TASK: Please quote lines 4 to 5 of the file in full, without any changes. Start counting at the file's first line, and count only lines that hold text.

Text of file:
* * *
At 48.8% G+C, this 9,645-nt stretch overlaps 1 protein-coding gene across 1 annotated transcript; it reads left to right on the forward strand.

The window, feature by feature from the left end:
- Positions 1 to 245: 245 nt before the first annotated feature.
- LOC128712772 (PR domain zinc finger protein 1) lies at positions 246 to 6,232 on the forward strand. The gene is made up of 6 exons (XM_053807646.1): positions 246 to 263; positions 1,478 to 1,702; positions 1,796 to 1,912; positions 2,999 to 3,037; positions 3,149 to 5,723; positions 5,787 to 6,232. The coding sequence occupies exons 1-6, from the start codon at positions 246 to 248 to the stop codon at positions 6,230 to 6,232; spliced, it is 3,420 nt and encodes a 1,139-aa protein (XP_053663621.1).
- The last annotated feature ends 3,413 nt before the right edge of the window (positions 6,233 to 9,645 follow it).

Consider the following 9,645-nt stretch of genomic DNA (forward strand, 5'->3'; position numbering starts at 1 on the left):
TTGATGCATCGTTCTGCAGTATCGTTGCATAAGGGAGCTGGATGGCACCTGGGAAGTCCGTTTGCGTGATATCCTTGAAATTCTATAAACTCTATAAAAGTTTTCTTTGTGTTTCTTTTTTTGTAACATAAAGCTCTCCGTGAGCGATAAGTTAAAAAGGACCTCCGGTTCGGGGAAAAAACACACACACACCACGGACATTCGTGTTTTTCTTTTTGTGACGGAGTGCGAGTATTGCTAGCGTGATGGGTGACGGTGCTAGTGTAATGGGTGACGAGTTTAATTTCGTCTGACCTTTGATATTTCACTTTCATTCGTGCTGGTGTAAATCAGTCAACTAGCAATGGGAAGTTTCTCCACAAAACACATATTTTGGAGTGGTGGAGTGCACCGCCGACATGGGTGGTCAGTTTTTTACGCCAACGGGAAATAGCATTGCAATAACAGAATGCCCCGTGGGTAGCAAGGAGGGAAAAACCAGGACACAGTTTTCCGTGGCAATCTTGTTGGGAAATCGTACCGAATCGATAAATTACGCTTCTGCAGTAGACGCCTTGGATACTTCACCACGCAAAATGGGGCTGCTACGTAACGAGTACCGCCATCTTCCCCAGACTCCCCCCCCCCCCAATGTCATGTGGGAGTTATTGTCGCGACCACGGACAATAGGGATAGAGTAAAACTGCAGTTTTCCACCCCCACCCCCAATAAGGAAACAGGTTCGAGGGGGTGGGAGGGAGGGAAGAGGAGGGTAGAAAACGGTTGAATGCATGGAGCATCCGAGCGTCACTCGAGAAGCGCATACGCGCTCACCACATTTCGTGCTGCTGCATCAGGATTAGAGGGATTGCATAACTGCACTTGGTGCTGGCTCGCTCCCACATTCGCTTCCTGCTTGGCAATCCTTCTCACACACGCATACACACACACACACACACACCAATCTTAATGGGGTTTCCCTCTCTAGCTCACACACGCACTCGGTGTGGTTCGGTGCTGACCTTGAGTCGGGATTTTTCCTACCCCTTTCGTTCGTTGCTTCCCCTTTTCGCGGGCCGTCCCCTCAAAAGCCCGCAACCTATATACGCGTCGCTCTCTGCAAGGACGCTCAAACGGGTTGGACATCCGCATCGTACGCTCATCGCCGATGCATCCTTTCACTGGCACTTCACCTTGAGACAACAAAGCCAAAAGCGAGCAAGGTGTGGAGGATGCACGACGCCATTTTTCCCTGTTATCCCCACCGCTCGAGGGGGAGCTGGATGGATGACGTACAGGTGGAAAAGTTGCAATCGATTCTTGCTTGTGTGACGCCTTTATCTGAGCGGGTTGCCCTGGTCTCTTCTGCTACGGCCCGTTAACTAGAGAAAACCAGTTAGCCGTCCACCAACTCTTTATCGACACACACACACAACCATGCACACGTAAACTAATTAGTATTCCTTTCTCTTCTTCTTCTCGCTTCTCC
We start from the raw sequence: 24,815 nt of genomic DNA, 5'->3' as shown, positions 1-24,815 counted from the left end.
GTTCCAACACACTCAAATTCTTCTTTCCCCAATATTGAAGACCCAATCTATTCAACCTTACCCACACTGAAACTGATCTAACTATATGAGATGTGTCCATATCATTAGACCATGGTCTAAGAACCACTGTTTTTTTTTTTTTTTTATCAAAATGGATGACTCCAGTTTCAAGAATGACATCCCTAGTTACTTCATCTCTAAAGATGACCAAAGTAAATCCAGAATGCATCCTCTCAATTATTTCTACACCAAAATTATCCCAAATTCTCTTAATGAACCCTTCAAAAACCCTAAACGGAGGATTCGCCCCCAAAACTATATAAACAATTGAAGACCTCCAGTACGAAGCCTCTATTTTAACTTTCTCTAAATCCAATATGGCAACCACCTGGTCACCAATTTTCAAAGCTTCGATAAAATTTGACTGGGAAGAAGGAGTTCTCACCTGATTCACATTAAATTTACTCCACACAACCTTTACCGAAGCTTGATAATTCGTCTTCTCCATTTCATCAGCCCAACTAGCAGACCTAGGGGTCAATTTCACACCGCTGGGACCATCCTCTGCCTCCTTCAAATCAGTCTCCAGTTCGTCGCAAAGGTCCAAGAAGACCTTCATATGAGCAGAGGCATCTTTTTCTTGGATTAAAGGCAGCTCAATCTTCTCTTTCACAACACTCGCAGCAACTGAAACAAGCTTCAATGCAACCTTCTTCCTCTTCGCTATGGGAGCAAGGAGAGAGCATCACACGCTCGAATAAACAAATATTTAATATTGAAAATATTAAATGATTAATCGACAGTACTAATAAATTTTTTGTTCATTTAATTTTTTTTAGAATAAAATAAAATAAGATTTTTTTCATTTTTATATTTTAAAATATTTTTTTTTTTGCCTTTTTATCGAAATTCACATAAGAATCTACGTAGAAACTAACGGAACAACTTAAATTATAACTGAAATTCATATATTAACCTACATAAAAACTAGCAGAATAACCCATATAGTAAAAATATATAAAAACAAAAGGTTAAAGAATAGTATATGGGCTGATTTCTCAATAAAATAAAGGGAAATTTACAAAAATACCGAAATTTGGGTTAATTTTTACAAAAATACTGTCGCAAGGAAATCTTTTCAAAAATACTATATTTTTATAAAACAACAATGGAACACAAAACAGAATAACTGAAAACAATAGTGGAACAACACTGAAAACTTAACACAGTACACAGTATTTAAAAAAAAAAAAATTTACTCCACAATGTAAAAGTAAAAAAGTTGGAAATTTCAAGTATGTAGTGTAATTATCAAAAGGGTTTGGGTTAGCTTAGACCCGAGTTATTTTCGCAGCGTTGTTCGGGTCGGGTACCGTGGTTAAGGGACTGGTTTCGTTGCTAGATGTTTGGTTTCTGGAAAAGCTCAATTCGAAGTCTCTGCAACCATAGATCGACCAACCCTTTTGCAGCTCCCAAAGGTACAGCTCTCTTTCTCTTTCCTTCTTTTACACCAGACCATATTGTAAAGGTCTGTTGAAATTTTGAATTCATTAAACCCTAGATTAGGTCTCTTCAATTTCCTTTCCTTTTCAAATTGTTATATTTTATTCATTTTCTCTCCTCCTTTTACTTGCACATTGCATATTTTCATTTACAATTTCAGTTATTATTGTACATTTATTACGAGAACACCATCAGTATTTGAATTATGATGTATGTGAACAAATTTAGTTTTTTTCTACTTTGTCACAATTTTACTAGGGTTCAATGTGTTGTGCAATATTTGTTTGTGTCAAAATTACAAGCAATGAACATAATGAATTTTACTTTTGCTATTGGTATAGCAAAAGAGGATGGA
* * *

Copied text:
- LOC128712772 (PR domain zinc finger protein 1) lies at positions 246 to 6,232 on the forward strand. The gene is made up of 6 exons (XM_053807646.1): positions 246 to 263; positions 1,478 to 1,702; positions 1,796 to 1,912; positions 2,999 to 3,037; positions 3,149 to 5,723; positions 5,787 to 6,232. The coding sequence occupies exons 1-6, from the start codon at positions 246 to 248 to the stop codon at positions 6,230 to 6,232; spliced, it is 3,420 nt and encodes a 1,139-aa protein (XP_053663621.1).
- The last annotated feature ends 3,413 nt before the right edge of the window (positions 6,233 to 9,645 follow it).